What is an E-bike?
An electric bicycle, also known as an e-bike, powerbike or booster bike, is a bicycle with an integrated electric motor which can be used for propulsion. Its motor does not exceed 750 watts of power. Also, it has two or three wheels, and fully operable pedals.
The definitions and classifications of e-bikes are set by Federal and State Statues and Law. These statutes exempt e-bikes as motor vehicles when they exhibit the characteristics mentioned above. The laws are as follows.
Class 1: Pedal Assist
The electric drive system on the e-bike can only be activated through a pedaling action and is limited to relatively low speeds. In America, this class is limited to a motor powered speed of 20 mph (32 kph) with a motor wattage of <= 750 watts.
Class 2: Throttle On Demand
The electric drive system on the e-bike can be activated through a throttle element such as a grip-twist, trigger or button and is limited to low speeds. The motor system may also be activated through a pedaling action as with Class 1. In America, the top speed is limited to 20 mph (32 kph) with a motor wattage of <= 750 watts as with Class 1.
Class 3: Speed Pedelec
The electric drive system on the e-bike can be activated through a pedaling action to reach higher top speeds. In America this class could still be considered a “low-speed electric bicycle” if human power propels the bike above 20 mph and as such, does not require special licensing but may be even more restricted to roads, adjacent bike lanes or on private property with a maximum speed ~28 mph (~45 kph) and motor wattage of <= 750 watts.
Colorado Springs allows Class 1 e-bikes to operate on Urban Trails. These trails are typically described as local commuting and recreational trails which traverse neighborhoods and connect to the core of the City of Colorado Springs.
At this time e-bikes are not to be operated on what is commonly known as multi-use trails. These trails are always soft surfaces and are part of large Regional Park or Open Space property infrastructure.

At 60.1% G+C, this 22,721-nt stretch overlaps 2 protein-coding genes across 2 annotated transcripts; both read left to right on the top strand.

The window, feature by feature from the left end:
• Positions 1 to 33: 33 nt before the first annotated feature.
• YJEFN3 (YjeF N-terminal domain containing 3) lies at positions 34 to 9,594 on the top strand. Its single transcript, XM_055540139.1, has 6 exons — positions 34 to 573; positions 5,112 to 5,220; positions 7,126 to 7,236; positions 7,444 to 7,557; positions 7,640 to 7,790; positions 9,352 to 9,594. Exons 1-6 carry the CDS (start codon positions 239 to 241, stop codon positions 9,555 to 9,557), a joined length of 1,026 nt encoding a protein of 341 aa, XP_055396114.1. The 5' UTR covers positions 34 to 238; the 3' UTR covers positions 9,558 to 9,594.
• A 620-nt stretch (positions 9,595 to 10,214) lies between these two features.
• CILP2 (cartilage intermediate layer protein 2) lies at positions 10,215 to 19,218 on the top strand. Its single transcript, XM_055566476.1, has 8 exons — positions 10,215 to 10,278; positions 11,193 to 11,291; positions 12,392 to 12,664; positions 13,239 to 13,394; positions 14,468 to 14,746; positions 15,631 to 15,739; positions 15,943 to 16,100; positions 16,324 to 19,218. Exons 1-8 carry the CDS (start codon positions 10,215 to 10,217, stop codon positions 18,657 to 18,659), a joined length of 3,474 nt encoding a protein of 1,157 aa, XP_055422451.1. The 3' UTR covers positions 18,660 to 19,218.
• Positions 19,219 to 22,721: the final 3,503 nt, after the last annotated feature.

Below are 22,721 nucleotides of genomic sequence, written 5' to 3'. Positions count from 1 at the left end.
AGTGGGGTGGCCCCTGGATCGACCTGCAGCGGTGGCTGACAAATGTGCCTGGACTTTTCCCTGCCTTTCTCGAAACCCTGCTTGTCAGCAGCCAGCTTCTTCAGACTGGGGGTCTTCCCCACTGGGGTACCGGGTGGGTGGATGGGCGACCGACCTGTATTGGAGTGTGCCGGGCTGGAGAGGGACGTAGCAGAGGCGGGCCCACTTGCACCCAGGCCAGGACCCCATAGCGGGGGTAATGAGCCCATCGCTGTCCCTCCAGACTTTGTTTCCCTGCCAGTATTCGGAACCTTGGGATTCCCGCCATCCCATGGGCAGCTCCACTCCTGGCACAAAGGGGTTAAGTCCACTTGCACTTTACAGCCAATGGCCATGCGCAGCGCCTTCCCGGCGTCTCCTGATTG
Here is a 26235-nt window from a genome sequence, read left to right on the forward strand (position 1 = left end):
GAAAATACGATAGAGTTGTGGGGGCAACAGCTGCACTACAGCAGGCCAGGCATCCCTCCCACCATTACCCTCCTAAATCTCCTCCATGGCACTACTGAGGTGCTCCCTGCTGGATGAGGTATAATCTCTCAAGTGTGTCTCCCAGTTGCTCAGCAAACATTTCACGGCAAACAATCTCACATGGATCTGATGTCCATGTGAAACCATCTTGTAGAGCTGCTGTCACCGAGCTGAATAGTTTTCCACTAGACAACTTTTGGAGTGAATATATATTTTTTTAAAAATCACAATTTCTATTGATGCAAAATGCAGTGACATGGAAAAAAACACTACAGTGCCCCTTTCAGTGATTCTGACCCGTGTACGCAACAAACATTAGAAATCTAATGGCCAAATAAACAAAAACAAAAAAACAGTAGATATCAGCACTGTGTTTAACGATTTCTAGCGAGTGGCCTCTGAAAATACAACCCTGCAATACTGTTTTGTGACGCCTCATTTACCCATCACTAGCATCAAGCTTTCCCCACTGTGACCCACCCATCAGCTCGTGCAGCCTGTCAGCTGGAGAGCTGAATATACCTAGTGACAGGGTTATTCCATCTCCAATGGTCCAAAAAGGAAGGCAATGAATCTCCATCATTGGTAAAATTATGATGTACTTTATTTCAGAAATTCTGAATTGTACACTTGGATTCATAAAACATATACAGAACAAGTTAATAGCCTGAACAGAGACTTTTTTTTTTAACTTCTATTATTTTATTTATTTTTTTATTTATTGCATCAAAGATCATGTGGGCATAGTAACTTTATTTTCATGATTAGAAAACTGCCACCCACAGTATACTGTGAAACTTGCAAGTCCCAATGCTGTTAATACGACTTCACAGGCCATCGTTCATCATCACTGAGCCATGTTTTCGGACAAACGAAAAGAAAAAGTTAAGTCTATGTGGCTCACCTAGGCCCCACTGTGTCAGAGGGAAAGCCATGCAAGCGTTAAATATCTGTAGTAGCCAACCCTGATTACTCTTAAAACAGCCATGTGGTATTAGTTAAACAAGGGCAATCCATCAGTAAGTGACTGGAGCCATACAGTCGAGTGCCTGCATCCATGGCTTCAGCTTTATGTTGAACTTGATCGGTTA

Class 1 e-bikes permitted on the following urban trails:
- Cottonwood Creek Trail
- Homestead Trail
- Midland Trail
- Pikes Peak Greenway
- Rock Island Trail
- Sand Creek Trail
- Shooks Run Trail
- Sinton Trail
- Stetson Trail
- Templeton Gap Trail
- Woodmen Trail
- Foothills Trail
- Skyline Trail
- Rockrimmon Trail
- Mesa Valley Trail
Pilot Program Expands Trail Access for E-bikes
A temporary pilot program to expand e-bike access on City-owned and maintained trails has been proposed by the Parks, Recreation & Cultural Services Department. The proposed start date of May 31, 2021 has been postponed until further notice. The pilot program proposes the following expansion of e-bike usage:
- Class 1 e-bikes are allowed on all City-owned and maintained trails that currently allow bicycles, rather than just urban trails.
- For the first time, Class 2 e-bikes will be allowed on City-owned urban trails only.
- A speed limit of 15 miles per hour will be implemented for all bicycles, on all trails, whether or not they are electric powered.
The pilot program was designed using the definitions and classifications set by Federal and State Statues and Law, which exempt e-bikes as motor vehicles when they exhibit the characteristics mentioned above.
Other Agency Trail Policies for E-bikes
El Paso County, CO
Class 1 and Class 2 e-bikes can be used on El Paso County Parks’ Primary and Secondary trails up to a maximum speed of 20 miles per hour. Class 3 Electrical Assisted Bicycles are not permitted on any County trail.
Colorado Parks & Wildlife
E-bike usage varies depending on which state property is involved. Visit https://cpw.state.co.us/thingstodo/Pages/E-Bike-Rules.aspx for the latest policies on e-bike usage on state-owned and managed trails.
U.S. Department of Agriculture’s Forest Service
View the latest policy here: https://www.fs.usda.gov/visit/e-bikes.
U.S. Department of the Interior’s Bureau of Land Management
View the latest policy here: https://www.blm.gov/programs/recreation/e-bikes.